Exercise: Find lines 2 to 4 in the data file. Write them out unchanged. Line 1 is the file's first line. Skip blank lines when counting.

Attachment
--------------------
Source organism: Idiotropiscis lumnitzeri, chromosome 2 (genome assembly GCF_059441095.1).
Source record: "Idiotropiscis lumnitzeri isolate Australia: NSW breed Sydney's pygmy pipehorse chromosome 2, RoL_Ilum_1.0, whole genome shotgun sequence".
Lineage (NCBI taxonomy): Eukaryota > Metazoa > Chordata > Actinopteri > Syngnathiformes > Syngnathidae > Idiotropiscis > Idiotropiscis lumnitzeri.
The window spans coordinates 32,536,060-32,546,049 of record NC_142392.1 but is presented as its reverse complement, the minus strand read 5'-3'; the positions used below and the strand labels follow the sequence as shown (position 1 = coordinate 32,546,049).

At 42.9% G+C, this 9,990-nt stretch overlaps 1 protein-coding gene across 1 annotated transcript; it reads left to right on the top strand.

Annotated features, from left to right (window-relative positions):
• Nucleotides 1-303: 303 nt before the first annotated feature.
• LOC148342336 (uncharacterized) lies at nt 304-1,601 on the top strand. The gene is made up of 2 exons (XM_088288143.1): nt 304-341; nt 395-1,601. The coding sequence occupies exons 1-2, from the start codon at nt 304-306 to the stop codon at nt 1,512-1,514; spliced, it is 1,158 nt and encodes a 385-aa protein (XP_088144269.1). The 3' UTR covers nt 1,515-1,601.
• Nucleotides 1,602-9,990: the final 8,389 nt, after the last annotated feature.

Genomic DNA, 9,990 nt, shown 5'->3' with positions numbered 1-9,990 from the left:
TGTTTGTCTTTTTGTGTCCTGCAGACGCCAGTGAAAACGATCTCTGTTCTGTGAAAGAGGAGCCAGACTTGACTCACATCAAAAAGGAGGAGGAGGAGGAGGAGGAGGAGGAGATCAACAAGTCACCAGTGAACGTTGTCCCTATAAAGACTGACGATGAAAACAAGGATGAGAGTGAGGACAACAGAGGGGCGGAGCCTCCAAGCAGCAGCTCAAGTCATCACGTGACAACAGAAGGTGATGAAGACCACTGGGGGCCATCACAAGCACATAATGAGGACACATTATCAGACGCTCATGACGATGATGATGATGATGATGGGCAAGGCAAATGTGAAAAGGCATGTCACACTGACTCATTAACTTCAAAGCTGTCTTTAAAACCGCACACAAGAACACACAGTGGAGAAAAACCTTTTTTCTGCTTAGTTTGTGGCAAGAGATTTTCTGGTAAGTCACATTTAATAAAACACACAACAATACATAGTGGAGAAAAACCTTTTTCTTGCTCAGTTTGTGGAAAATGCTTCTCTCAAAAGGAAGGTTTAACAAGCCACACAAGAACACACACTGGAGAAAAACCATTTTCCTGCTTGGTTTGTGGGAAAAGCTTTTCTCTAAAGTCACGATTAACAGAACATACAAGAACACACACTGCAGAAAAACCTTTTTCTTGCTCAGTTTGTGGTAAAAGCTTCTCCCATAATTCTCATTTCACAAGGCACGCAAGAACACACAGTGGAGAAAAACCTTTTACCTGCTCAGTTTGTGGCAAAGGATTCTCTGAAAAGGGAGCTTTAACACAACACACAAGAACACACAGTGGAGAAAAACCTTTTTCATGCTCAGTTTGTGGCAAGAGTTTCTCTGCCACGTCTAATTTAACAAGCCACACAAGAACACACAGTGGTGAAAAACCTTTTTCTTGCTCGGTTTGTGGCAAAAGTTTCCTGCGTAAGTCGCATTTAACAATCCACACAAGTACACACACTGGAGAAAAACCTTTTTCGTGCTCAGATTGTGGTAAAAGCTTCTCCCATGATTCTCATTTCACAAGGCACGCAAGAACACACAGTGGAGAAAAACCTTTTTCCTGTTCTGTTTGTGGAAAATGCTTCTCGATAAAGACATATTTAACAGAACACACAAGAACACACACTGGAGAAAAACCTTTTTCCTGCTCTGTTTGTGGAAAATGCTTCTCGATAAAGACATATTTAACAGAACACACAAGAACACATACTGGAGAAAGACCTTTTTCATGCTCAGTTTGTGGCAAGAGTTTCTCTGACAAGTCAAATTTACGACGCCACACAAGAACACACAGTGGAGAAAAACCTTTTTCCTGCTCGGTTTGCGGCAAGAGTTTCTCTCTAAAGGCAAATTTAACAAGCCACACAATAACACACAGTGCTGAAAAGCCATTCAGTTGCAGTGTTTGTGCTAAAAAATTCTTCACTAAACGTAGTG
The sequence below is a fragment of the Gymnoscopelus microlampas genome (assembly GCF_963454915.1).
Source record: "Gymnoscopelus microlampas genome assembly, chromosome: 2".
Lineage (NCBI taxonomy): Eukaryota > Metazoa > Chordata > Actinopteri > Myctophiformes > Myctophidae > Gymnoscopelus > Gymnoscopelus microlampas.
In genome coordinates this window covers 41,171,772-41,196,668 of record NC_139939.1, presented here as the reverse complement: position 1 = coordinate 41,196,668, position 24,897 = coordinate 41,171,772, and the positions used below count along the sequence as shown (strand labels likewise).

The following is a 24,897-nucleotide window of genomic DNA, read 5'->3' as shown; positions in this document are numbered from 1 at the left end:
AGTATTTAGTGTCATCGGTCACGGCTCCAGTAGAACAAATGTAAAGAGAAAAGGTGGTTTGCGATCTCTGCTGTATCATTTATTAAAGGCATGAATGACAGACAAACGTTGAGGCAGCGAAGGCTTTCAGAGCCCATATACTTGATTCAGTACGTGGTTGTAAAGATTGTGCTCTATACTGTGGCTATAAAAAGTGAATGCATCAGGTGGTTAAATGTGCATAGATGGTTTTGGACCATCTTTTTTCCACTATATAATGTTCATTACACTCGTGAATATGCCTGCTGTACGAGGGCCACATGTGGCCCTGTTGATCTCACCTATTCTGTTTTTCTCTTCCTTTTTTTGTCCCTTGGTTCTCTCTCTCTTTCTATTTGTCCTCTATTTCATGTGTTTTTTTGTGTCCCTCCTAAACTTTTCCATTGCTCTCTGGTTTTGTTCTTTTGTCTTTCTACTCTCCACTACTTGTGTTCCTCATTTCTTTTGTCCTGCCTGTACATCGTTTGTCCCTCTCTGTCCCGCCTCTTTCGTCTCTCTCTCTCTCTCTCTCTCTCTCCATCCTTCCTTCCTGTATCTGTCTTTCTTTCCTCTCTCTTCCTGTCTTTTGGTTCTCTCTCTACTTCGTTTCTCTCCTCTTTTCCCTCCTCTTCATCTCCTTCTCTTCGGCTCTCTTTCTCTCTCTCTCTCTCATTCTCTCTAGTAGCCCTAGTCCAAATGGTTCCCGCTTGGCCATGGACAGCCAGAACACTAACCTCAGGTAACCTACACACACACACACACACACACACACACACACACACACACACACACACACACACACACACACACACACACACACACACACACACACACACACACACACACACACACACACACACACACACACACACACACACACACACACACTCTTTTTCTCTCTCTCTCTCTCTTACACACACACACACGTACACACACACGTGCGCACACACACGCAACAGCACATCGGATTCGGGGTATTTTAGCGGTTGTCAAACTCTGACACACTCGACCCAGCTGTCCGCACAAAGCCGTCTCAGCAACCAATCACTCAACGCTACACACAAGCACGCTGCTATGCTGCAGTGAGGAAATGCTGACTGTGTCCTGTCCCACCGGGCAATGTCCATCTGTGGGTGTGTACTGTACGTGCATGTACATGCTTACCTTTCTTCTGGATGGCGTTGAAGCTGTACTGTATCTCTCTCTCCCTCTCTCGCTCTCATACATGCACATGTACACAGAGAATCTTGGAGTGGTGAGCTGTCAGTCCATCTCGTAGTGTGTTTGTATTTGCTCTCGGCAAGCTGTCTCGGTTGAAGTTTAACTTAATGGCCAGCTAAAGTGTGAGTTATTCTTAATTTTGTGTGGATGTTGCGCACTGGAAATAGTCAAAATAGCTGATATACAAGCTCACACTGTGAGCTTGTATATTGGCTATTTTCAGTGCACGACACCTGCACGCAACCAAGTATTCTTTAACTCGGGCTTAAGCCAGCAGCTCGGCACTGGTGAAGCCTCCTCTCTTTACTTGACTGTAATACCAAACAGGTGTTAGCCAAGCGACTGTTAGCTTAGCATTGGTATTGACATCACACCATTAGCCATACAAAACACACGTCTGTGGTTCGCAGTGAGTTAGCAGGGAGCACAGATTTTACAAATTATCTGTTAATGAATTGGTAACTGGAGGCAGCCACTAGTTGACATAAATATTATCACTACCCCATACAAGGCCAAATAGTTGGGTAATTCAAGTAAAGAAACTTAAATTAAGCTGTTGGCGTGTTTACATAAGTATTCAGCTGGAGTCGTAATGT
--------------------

Source record: "Idiotropiscis lumnitzeri isolate Australia: NSW breed Sydney's pygmy pipehorse chromosome 2, RoL_Ilum_1.0, whole genome shotgun sequence".
Lineage (NCBI taxonomy): Eukaryota > Metazoa > Chordata > Actinopteri > Syngnathiformes > Syngnathidae > Idiotropiscis > Idiotropiscis lumnitzeri.
The window spans coordinates 32,536,060-32,546,049 of record NC_142392.1 but is presented as its reverse complement, the minus strand read 5'-3'; the positions used below and the strand labels follow the sequence as shown (position 1 = coordinate 32,546,049).